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Dale A. Brueggemann
11-30-2009, 10:51 PM
What do you know about the God's Word translation? It sells itself as accurate and readable, but then who would sell their work as inaccurate and incomprehensible?

Michael Hanel
11-30-2009, 11:03 PM
What do you know about the God's Word translation? It sells itself as accurate and readable, but then who would sell their work as inaccurate and incomprehensible?

Although I don't specifically know any of the people involved in it, I did know that there were a few Lutherans (Missouri Synod variety) who were in on it. I don't know the marketing behind it, but I kind of get the feeling that it's a failed translation because it lacked good marketing. I've used it only very rarely and even then that was back in the early part of this decade. In other words, I didn't use it long enough to get a good feel for it's strengths and weaknesses, I can only defer to others.

A wiki article on it seems pretty informative however. (http://en.wikipedia.org/wiki/God%27s_Word_Translation_%28GW%29)

Adelphos
11-30-2009, 11:46 PM
What do you know about the God's Word translation? It sells itself as accurate and readable, but then who would sell their work as inaccurate and incomprehensible?

Personally I think it's just another of the many wet-noodle translations. Nevertheless, you can see for yourself, as e-Sword has it available as a free add-on.

http://www.e-sword.net/downloads.html

Mark Eddy
11-30-2009, 11:47 PM
If you mean God's Word to the Nations (GWN) in BibleWorks, it was originally intended as an improvement of An American Translation by William Beck of the Lutheran Church-Missouri Synod (with final editing after his death by various conservative Lutherans). Beck was convinced that most American could not understand King James English any more (he had been a pastor in a small Illinois town with lots of uneducated farmers, some of whom still spoke German at home--I was the pastor for some of them a generation later). Beck was alarmed that the RSV was too loose with its acceptance of emendations for the Old Testament, and that it had a liberal bias against the deity of Jesus Christ.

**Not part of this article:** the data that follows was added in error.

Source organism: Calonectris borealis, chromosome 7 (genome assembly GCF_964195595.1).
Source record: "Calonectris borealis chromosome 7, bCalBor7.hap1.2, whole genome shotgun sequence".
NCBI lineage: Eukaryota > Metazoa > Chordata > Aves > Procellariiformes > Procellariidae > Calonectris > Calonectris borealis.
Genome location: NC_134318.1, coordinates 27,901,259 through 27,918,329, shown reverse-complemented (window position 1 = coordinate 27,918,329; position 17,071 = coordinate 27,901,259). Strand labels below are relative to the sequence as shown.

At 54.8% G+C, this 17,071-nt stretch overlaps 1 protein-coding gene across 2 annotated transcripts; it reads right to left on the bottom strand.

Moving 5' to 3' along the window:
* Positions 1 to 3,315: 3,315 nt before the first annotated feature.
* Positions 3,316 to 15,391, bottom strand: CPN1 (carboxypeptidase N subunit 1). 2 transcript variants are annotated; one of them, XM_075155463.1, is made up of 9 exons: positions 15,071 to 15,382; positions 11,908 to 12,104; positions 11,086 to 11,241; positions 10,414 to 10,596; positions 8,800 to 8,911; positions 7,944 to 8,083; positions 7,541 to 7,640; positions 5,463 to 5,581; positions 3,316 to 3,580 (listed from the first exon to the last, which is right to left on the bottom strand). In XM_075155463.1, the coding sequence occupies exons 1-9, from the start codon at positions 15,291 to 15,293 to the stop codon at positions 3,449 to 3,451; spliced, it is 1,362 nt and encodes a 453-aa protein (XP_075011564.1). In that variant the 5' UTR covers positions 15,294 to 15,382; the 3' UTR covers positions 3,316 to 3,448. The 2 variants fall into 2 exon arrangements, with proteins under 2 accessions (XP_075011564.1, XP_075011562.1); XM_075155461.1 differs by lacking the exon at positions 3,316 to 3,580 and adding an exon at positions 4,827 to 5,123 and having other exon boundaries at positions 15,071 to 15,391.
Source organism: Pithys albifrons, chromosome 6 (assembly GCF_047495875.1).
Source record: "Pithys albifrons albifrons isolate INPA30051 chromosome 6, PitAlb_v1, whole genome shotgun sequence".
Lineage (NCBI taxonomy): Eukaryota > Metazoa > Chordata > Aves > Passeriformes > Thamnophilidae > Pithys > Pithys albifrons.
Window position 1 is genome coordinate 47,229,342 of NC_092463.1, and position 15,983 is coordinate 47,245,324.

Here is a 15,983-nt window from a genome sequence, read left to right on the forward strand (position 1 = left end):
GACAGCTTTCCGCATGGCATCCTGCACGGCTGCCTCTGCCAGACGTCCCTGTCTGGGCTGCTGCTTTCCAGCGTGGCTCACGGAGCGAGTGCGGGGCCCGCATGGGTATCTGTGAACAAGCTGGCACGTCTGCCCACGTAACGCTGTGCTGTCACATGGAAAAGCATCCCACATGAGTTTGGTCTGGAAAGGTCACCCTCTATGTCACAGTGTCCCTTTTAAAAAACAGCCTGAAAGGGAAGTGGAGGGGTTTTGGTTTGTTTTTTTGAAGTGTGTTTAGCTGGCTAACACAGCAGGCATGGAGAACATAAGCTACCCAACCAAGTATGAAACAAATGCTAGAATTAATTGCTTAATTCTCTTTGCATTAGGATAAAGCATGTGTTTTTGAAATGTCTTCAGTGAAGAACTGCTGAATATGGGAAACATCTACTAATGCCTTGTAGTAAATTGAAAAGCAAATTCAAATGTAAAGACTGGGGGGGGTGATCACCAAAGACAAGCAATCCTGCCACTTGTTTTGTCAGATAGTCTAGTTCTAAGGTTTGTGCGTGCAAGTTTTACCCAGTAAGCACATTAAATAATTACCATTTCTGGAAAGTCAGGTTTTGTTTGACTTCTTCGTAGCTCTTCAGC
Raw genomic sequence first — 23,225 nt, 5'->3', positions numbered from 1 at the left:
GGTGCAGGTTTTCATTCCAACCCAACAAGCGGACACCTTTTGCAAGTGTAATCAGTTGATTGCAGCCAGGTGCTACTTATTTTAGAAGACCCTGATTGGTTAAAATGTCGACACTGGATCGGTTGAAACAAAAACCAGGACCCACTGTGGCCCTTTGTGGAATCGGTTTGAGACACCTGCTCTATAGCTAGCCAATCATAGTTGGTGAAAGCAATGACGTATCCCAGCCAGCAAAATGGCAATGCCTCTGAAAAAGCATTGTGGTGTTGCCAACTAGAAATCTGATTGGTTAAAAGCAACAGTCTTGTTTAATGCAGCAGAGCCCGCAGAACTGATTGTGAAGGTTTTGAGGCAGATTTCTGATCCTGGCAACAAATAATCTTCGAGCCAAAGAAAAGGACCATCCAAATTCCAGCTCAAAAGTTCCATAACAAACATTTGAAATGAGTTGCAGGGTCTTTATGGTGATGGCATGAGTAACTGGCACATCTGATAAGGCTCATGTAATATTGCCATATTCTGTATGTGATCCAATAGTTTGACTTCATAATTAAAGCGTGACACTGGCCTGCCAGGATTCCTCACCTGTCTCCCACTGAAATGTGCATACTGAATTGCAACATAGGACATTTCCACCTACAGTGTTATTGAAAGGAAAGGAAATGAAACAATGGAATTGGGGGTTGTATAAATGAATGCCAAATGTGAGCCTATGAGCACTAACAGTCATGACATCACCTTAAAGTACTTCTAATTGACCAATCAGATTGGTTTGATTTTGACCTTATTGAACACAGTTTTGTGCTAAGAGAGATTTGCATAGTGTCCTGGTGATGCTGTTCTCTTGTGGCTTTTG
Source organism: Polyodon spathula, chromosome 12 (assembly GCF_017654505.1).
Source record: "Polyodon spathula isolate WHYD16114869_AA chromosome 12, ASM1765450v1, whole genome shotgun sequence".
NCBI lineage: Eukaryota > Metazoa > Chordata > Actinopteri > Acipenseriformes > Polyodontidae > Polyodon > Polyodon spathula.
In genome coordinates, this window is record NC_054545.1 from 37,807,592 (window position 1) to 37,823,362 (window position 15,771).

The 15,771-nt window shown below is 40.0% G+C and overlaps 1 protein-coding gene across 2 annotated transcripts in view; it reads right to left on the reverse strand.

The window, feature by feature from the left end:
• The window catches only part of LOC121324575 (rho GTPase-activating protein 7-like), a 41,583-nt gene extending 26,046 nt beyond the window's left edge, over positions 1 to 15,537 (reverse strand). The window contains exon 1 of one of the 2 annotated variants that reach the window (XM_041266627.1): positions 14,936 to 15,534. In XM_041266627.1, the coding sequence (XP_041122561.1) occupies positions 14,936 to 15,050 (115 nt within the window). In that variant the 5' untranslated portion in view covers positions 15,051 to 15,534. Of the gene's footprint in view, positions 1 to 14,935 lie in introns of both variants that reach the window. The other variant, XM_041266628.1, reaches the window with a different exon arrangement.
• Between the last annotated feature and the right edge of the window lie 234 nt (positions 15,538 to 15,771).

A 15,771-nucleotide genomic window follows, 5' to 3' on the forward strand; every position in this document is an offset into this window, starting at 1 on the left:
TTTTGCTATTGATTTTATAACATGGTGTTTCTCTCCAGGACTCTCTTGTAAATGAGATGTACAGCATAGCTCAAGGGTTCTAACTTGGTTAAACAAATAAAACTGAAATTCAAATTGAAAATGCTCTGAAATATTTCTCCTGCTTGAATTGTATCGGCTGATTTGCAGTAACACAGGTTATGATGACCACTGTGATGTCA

God's Word to the Nations Bible Society was begun for the project of going through hundreds of suggestions for correction of AAT which had been received by original publisher, leading to the publication of a more accurate translation (Beck was definitely a dynamic equivalence guy, sometimes to a fault). A New Testament was published in 1988, which included some helpful notes and special notice for fulfillment of prophecies. It was entitled God's Word to the Nations: New Evangelical Translation (NET). But the latter name was taken by another group, so it had to be changed. The New Testament was well enough received to keep the Bible Society going long enough to finish the Old Testament and (it turns out) a rather thorough revision of the New Testament as well.
Concerning the two men most responsible for work on the Old Testament, one previously taught Hebrew at Concordia Theological Seminary in Fort Wayne, Indiana, and the other currently teaches Hebrew and Old Testament at Concordia University, Chicago, both institutions of the LC-MS. I enjoyed the first as a teacher and the second was a year or so ahead of me in school, both very bright men.